And that “annoying drama-queen copywriter” at McKinney? OK, she didn’t come off too good, either. But check out her online portfolio. She’s done some pretty kick-ass stuff. Her “Spent” website for the Urban Ministries of Durham has earned plenty of acclaim and awards. (And really, was her babbling about being afraid any sillier than Tracy Wong comparing himself to a gladiator glistening with sweat?)

    I do agree that, from what we saw of the work itself, McKinney’s was distinctly inferior. I did like the “Let’s Fix Breakfast” line — but, as it turns out, Stouffer’s is currently running a campaign with the slogan “Let’s Fix Dinner.”

    WCDW’s work was better but I don’t think it was a slam dunk. The idea at the core of the campaign was brilliant but the actual execution was more annoying than amusing. If they actually produced it, it could very easily have been as off-putting as the singing cats from Quizno’s.

    The bottom line is that two very talented agencies left themselves looking like a bunch of vapid, self-absorbed, self-important twits. If they are at all surprised that they’d be edited to look like idiots by the producers of a “reality” show, they are in the wrong business.

  22. Anonymous April 19, 2012

    does Jonathan Cude still run
    does Jonathan Cude still run McKinney? He’s about as cool as a bag of dicks.

  23. Anonymous April 19, 2012

    Just so you know. That show
    Just so you know. That show was severely almost to the point of making fiction out of facts. Reality is WDCW and McKinney both pitched three separate campaigns. The only reason they showed only one of WDCW’s is because the clients hated the others. I have a friend who works there. They agre Court should have had more screen time, but Tracy is a little more interesting from an intellectual and personality perspective. Take that show with a 2-ton grain of salt. They also only had four days from client briefing to client meeting.

  24. Vladimir Jones April 19, 2012

    Does anybody else think that
    Does anybody else think that both teams seemed to do zero research? … I did like the zombie idea. Not sure zAMbie worked.

  25. Jenn April 19, 2012

    I didn’t watch the show. I
    I didn’t watch the show. I know it would infuriate me. But reading your review has made me hope that the show will go on forever. This way I can continue to read your eloquent and pants-peeingly hilarious recaps.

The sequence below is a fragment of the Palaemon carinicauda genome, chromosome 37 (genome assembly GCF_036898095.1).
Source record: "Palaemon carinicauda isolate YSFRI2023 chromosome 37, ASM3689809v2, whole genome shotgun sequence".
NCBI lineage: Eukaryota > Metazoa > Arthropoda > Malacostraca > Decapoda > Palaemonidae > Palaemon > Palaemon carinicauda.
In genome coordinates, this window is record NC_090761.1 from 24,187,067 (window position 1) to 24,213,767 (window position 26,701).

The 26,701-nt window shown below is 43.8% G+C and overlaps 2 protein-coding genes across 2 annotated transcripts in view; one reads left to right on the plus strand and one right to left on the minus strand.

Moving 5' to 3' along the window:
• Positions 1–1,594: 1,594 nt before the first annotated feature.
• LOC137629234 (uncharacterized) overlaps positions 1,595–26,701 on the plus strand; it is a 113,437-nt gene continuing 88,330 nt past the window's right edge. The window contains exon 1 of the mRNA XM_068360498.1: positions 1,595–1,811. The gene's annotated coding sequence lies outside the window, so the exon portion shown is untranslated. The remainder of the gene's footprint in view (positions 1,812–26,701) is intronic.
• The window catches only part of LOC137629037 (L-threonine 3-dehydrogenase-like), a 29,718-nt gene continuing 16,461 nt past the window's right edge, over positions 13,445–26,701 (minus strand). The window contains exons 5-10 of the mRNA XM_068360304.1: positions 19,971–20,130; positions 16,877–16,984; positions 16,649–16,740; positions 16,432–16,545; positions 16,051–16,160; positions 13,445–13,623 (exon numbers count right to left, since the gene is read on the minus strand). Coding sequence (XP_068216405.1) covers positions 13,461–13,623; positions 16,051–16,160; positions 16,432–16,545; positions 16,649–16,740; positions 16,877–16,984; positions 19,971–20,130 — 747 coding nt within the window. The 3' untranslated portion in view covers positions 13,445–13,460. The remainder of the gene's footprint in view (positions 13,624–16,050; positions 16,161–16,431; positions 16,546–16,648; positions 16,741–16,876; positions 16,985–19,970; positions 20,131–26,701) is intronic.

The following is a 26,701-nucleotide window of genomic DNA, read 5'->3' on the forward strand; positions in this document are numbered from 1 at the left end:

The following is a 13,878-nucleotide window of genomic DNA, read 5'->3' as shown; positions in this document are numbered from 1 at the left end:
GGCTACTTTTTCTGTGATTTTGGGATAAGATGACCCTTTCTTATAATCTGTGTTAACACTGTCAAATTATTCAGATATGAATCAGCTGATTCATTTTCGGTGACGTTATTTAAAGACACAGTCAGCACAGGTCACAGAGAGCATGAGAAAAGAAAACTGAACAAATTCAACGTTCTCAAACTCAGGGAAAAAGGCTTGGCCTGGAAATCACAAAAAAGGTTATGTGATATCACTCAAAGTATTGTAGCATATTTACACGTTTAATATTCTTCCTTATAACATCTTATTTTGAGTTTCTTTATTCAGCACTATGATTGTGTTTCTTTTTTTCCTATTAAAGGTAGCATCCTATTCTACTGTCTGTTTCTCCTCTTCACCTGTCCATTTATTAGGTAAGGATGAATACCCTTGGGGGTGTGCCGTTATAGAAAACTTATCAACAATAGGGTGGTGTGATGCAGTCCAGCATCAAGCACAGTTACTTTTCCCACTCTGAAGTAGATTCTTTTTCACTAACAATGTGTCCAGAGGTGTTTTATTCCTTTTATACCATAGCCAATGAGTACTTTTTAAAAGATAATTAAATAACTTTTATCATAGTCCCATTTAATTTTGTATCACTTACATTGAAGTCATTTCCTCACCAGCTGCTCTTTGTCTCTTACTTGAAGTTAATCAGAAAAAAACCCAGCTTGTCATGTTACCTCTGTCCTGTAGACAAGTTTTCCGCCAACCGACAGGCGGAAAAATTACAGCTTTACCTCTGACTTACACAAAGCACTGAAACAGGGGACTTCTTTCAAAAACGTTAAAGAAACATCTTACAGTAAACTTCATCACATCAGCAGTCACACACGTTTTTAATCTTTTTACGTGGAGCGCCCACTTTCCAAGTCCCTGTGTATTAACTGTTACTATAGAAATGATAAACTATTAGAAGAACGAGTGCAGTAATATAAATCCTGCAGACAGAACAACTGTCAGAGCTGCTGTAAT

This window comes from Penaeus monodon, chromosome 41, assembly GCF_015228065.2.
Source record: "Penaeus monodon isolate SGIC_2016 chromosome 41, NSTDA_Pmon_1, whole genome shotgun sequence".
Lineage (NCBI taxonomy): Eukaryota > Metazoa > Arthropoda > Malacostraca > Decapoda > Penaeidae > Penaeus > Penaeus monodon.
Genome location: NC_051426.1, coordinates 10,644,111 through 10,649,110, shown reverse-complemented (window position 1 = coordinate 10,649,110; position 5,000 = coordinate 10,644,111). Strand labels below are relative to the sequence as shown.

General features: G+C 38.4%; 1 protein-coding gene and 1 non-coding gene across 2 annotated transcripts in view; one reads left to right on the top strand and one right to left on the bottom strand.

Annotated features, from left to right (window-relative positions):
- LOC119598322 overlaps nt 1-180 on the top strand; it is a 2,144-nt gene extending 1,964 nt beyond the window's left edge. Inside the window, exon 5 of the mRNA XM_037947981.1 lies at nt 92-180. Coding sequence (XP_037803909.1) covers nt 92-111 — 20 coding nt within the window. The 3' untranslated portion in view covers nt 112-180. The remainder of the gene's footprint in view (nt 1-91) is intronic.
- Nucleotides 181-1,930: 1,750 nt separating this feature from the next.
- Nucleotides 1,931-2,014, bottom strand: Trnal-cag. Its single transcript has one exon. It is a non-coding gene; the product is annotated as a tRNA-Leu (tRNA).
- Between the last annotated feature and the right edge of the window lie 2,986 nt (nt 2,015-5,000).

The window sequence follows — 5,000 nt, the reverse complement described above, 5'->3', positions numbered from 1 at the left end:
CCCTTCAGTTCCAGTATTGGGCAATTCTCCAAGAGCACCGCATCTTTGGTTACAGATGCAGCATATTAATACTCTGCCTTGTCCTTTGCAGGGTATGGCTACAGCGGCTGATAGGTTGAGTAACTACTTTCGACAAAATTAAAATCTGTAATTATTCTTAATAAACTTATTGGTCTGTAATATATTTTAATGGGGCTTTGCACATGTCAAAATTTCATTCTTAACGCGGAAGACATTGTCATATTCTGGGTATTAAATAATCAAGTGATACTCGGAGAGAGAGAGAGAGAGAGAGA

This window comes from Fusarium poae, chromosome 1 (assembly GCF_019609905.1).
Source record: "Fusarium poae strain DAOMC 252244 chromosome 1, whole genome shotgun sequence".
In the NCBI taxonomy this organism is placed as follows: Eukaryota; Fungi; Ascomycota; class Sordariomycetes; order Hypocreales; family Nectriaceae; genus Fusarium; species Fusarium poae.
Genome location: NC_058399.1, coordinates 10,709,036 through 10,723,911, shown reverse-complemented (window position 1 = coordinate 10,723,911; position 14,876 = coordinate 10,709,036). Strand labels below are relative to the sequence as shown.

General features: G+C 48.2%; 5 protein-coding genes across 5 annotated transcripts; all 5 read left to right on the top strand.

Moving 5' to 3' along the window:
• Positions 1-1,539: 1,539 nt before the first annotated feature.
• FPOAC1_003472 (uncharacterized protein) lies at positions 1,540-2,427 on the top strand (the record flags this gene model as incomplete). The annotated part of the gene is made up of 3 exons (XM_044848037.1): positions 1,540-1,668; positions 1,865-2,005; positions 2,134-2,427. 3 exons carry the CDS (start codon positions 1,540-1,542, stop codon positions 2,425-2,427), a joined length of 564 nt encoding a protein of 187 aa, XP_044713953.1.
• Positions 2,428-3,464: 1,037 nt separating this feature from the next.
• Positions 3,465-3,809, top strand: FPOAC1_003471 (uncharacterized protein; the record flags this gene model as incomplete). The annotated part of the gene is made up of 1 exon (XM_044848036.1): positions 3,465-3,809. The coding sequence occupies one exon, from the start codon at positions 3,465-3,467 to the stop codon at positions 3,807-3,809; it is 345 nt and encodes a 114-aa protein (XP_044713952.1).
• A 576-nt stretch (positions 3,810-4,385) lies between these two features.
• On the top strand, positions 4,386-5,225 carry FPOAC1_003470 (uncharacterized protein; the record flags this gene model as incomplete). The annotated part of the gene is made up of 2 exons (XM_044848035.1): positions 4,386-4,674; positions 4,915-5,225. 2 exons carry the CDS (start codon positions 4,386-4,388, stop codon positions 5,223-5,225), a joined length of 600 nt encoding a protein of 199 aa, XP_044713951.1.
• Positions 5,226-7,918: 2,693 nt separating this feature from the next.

A masterpiece.

  26. Mark Langan April 20, 2012

    Loved the show but what can I
    Loved the show but what can I say…”I’m a glutton for punishment” & still feel the same as “Every dog has its day!” Best of all this review was some of the most enjoyable reading.

  27. BlackBanana April 20, 2012

    WDCW dodged a massive bullet
    WDCW dodged a massive bullet not getting this account. I have never seen another client suck the creative energy out of an agency like Subway does.

  28. Anonymous April 21, 2012

    I agree completely with
    I agree completely with everything you said.. i really like “no be zambie” and have been quoting it all day.. thanks for posting

  29. Anonymous April 23, 2012

    Infuriating! zAMbie is such
    Infuriating! zAMbie is such a better idea than Freestyle Breakfast which is totally based on the breakfast rapper guy. WDCW you rocked it. Clients loved it, then talked themselves out of it. And, in the recap, Tony Pace has the balls to say that the presentation from McKinney was better??? That they got it??? That dork CD freaking bombed with the talkshow sandwiches. McKinney didn’t even talk about the consumer insight. WDCW went right to a truth of the 18-24 audience and did something that would get their attention, and had legs to become a truly campaignable idea. ugh.

  30. Felix April 23, 2012

    I have to chime in again
    I have to chime in again here. I was going to write another rant about the video of Tony Pace, but I don’t think it deserves another whole post. I was going to say something regarding the “editing” policies brought up by several commenters. True enough, these shows are skewed to get you riled up. Who knows what really went on.

    Then I saw that video of Mr. Tubby.

    First, before I dive into the horse manure he delivered, is it not a little ironic that the marketing chief at Subway looks like Jared did before he lost all the weight? I mean, eat fresh is your slogan, not eat everything. Shouldn’t the marketing guy live and breathe the company vision? Clearly, he ain’t eatin’ fresh and staying trim. So, there’s that.